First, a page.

which Protest the charges against him are distinctly stated. This also should be read with care; and I have thought it right not to lose a moment in giving it as wide a circulation as it is in my power to give it; because it appears to me, that the matter is of the greatest importance to us all; or, at least, to all those who wish to see the English constitution not totally annihilated.

From the same motive it is, that I am now induced to add some observations of my own, by which I hope to make the matter so plain as not to leave the smallest chance of being misunderstood.

There were two occasions mentioned by Lord Grey, and some confusion of dates and other circumstances has been made for want of a sort of history of each. The first was in 1801, at the time Mr. AddingTON (now Lord SiDMOUTH) became Prime Minister; the second was in 1804, he being still Prime Minister. The transactions, connected with the former we will treat of hereafter; for, if possible, they are even more important than those connected with the latter. But, at present, we will confine ourselves to the latter epoch ; and, it will be useful, here, to give a list of the Ministry, as it then stood, namely, in February, March, and April, 1804, when the King was afilicted, as will be seen by Dr. HEBERDEN'S evidence, with the very same malady that he now is afflicted with.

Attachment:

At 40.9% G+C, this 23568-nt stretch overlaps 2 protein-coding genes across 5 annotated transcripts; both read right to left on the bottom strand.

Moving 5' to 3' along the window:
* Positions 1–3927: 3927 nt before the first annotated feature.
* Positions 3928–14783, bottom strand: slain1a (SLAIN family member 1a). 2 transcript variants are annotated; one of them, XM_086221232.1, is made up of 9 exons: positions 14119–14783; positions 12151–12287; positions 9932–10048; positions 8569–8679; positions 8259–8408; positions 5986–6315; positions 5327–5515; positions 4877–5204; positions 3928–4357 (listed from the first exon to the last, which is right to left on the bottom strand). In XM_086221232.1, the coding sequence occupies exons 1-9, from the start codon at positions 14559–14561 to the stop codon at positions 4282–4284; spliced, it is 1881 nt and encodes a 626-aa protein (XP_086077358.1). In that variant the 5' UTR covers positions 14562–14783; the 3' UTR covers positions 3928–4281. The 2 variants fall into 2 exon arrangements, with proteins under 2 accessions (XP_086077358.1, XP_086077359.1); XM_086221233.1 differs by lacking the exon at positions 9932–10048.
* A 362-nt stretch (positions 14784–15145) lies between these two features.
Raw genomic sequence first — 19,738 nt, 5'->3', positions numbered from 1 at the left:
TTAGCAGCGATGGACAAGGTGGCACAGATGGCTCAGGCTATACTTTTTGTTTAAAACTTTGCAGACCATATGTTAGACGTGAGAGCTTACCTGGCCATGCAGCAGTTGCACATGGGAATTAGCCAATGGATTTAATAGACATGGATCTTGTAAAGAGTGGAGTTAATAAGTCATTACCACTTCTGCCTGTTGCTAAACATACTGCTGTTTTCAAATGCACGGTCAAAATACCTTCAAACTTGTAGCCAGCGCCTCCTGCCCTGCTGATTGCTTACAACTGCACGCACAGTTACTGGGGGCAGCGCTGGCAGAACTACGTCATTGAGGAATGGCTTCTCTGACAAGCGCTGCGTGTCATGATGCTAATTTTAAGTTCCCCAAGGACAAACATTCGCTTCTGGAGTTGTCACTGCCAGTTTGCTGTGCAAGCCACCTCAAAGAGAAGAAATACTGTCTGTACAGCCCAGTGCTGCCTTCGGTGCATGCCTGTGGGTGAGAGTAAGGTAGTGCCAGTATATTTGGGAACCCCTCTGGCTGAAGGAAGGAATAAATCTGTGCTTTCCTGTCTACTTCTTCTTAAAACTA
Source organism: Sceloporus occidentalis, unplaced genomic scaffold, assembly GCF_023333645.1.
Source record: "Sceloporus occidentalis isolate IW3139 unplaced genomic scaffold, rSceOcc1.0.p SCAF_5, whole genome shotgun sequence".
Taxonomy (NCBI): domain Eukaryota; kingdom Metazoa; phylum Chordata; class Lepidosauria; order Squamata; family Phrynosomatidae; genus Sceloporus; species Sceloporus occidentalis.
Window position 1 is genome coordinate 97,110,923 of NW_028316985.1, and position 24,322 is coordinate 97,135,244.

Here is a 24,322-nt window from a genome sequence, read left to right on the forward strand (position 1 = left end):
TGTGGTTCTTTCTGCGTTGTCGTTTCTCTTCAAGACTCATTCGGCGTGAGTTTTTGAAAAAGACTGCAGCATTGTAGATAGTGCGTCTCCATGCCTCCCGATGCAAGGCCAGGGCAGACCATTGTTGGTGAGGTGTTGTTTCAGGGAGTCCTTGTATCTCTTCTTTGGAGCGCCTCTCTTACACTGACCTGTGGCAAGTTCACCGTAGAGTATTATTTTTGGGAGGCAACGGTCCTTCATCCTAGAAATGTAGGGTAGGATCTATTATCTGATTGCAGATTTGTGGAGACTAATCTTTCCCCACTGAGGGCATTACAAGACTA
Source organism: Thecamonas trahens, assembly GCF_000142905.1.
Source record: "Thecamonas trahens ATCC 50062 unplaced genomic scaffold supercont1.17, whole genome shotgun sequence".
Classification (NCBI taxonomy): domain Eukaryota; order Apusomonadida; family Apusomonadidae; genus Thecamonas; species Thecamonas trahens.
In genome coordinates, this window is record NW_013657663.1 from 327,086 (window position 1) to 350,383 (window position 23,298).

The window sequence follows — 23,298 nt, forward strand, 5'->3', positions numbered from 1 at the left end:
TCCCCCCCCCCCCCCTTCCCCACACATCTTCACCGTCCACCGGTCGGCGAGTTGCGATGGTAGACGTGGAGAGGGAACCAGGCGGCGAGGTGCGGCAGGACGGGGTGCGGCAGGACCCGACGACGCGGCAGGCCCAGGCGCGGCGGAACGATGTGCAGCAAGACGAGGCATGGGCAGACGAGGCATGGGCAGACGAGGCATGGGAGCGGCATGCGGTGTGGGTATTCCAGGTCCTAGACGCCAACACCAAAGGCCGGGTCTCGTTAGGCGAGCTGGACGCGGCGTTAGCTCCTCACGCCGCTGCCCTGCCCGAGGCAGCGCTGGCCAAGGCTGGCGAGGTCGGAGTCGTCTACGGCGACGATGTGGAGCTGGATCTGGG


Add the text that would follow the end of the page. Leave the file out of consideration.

Cabinet Ministers. Duke of Portland

President of the Council. Lord Eldon

Lord High Chancellor. Lord Westmoreland

Lord Privy Seal. Right Hon. Henry Addington (now SFirst Lord of the Treasury and ChanLord Sidmouth)......

cellor of the Exchequer. (Prime Mi.

nister.) Earl St. Vincent

First Lord of the Adiniralty. Earl of Chatham

Master-General of the Ordnance. Right Hon. Charles Yorke